DRR is different from other well-known dimensionality reduction algorithms. To clarify, one can categorize DRR as a supervised technique with a real multivariate label y. On the other hand, most supervised techniques are devoted for the classification setting (i.e., discrete y), which includes Linear Discriminant Analysis (LDA), kernel LDA, the general graph embedding, and the metric learning. The unsupervised dimension reduction framework even assumes that y is unknown, subsuming the principal subspace methods (PCA and kernel PCA), the nonlinear locality-preserving manifold learning (LLE, ISOMAP, and Laplacian Eigenmap), and the probabilistic methods like GPLVM.

The crucial notion related to DRR is the sufficiency in  dimension reduction (SDR), which states that one has to find the linear subspace bases B = [b1, …, bq] where bi is a p-dim vector (in the nonlinear case, B = {b1(), …, bq()}, where bi() is a nonlinear basis function) such that y and x are conditionally independent given BTx. As this condition implies that the conditional distribution of y given x equals to that of y given z = BTx, the dimension reduction entails no loss of information for the purpose of regression.  It is known that such B always exists with non-unique solutions. Hence we are naturally interested in the minimal subspace or the intersection of all such subspaces, often called the central subspace (Although the subspace is usually meant for a linear case, however, we abuse the term for both linear and nonlinear cases).

Typically, two schools of approaches have been suggested to find the central subspace: the inverse regression (IR) [1,3] and the kernel dimension reduction (KDR) [2,4]. KDR in [2] directly reduces the task of imposing conditional independence to the optimization problem that minimizes the conditional covariance operator in RKHS (reproducing kernel Hilbert space). This is achieved by quantifying the notion of conditional dependency (between y and x given BTx) by the positive definite ordering of the expected covariance operators in what is called the probability-determining RKHS (e.g., the RBF kernel-induced Hilbert space).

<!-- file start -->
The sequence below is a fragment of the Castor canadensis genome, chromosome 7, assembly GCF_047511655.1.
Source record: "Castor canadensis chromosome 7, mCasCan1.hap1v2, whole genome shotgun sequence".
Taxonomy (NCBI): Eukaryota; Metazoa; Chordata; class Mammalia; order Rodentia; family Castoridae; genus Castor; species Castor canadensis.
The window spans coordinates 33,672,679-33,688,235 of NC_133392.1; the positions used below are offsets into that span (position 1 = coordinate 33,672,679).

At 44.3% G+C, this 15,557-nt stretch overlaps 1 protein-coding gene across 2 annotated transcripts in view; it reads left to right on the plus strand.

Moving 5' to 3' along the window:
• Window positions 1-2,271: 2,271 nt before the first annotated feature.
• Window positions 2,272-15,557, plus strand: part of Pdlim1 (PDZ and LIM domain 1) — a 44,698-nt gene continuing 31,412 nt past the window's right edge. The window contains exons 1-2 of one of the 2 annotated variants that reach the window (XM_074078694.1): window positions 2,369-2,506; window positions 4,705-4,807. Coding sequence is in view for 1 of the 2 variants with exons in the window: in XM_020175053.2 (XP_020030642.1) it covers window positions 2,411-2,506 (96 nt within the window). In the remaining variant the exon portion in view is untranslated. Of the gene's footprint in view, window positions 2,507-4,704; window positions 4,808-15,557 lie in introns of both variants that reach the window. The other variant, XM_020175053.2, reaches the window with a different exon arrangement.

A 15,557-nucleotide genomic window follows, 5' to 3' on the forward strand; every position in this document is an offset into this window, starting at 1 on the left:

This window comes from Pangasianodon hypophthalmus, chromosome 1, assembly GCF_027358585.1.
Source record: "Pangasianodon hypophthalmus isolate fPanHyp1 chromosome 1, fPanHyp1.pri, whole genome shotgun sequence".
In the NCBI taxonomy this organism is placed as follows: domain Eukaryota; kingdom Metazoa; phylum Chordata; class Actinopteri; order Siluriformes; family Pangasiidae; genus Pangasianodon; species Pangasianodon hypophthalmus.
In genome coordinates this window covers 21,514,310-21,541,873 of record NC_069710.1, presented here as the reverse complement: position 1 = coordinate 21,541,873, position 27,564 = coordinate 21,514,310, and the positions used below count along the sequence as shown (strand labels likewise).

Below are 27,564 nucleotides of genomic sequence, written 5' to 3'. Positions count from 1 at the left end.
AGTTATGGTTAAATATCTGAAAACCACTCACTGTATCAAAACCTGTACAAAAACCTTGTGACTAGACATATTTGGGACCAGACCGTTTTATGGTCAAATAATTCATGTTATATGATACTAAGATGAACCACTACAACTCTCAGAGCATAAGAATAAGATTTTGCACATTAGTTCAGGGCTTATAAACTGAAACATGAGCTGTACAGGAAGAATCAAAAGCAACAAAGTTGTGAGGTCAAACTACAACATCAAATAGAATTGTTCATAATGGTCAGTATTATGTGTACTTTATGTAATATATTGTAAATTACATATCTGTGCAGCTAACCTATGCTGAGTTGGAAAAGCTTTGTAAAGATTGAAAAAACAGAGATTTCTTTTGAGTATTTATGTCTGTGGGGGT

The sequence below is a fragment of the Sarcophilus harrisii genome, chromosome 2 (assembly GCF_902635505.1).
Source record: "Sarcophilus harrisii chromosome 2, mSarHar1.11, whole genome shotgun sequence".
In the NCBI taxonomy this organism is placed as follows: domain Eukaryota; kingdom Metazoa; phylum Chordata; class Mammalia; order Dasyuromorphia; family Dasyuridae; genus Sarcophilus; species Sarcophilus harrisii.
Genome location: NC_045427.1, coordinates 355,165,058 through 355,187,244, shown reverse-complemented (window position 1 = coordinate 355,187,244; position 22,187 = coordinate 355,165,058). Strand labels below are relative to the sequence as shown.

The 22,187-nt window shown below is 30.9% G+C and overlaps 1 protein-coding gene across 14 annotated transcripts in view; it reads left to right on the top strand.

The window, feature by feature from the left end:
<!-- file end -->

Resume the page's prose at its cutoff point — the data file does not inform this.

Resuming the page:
Although KDR formulates the problem in RKHS, the final projection is  linear in the original space. For the nonlinear extension, [4] proposed the manifold KDR which first maps the original input space to a nonlinear manifold (e.g., by Laplacian Eigenmap learned from x only), and applies the KDR to find a linear subspace in the manifold. However, this introduces a tight coupling between the central space and the manifold learned separately, which restricts itself to a transduction setting only. That is, for a new input point, one has to rebuild the manifold entirely with data including the new point. Moreover, both  methods do not have closed-form solutions, resorting to a gradient-based optimization.

The inverse regression (IR) is another interesting framework for DRR. IR is based on the fact that the inverse regression, E[x|y], lies on the subspace spanned by B (the bases of the central subspace), provided that the marginal distribution of x is ellipse-symmetric (e.g., a Gaussian). Thus B coincides with the principal directions in the variance of the inverse regression, namely, V(E[x|y]). In [1], this variance was estimated by slicing the output space (i.e., clustering on y), thereby known as sliced IR (or SIR).

Despite its simplicity and closed-form solution, SIR assumes a linear central subspace, with a strong restriction on the marginal distribution of x. To cope with the limitation, a natural kernel extension (KSIR) was proposed in [3]. It discovers a nonlinear central subspace, and moreover allows the distribution of x to be rarely restricted. However, KSIR still resorts to slicing on y, which can result in unreliable variance estimation for high dimensional y.

In this work we propose a novel nonlinear method for DRR that exploits the kernel Gram matrices of input and output. It estimates the variance of the inverse regression under the IR framework, however, avoids the slicing by the effective use of covariance operators in RKHS. In fact, we show that KSIR is a special case of ours in that KSIR can be instantiated by a particular choice of output kernel matrix. Our approach can be reliably applied to the cases of high dimensional output, while suppressing potential noise in the output data.

Results 

We demonstrate the benefits of the proposed method in a comprehensive set of evaluations on several important regression problems that often arise in the computer vision areas:

a) Estismation of head pose from images with varying illumination condition

  • input x: (64 x 64) face images with diverse lighting directions
  • output y: 2D head pose (left/right and up/down rotation angles)
  • central subspace dim: 2
Central subspace obtained from the proposed “COIR”

Central subspace from KSIR

b) Human body pose estimation from a silhouette image

  • input x: (160 x 100) silhouette image at a side view
  • output y: 59-dim 3D joint angles at articulation points
  • central subspace dim: 2

Selected frames from a half walking cycle

Central subspaces; The proposed method denoted by “COIR”

References

[1] K.-C. Li, Sliced inverse regression for dimension reduction, Journal of the American Statistical Association, 1991 
[2] K. Fukumizu, F. R. Bach, and M. I. Jordan, Dimensionality reduction for supervised Learning with reproducing kernel Hilbert spaces, Journal of Machine Learning Research, 2004